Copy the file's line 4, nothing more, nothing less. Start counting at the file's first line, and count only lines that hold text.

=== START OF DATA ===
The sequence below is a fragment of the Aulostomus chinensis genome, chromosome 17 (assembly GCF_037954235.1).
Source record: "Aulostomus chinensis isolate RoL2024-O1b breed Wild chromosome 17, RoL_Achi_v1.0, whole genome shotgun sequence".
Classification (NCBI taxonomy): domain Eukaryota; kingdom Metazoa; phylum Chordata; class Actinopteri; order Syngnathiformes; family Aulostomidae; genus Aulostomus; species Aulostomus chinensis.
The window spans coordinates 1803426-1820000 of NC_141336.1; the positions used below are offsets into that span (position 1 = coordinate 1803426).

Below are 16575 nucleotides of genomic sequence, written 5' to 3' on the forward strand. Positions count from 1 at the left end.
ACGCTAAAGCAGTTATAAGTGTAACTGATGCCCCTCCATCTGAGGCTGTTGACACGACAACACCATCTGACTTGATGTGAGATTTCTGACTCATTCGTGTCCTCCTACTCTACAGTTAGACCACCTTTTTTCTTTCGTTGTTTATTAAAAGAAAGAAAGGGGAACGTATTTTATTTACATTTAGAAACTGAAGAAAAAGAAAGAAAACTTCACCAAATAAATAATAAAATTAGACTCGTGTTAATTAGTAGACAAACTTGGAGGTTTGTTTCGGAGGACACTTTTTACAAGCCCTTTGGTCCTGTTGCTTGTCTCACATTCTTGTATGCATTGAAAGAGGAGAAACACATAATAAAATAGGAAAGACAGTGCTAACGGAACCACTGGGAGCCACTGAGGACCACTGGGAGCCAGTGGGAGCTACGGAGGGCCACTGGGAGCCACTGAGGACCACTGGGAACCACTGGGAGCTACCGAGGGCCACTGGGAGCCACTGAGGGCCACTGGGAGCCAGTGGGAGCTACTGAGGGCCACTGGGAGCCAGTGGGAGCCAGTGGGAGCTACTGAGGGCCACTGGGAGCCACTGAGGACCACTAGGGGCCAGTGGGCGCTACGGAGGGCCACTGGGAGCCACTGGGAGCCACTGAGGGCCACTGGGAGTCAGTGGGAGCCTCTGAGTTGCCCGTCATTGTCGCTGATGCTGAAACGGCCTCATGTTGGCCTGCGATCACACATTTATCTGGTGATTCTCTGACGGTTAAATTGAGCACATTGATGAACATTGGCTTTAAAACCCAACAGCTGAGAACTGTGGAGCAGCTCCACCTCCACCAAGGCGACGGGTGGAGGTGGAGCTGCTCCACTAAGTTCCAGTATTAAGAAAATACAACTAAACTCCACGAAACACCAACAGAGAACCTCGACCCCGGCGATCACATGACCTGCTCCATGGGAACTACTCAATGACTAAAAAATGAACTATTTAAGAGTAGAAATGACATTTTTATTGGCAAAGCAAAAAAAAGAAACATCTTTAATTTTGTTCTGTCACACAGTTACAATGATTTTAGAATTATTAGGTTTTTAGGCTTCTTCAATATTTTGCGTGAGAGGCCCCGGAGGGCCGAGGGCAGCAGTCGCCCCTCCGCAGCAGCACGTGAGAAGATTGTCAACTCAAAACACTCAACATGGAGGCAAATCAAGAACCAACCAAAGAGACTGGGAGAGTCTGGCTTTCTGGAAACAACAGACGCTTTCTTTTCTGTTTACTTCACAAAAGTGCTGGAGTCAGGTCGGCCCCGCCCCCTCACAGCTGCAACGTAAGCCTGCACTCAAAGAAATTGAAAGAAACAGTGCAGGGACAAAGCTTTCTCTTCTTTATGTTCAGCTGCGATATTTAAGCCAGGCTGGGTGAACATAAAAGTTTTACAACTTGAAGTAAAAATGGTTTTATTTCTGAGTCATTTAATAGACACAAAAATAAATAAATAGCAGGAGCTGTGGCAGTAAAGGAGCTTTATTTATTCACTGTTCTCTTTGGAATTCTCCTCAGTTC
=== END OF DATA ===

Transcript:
The window spans coordinates 1803426-1820000 of NC_141336.1; the positions used below are offsets into that span (position 1 = coordinate 1803426).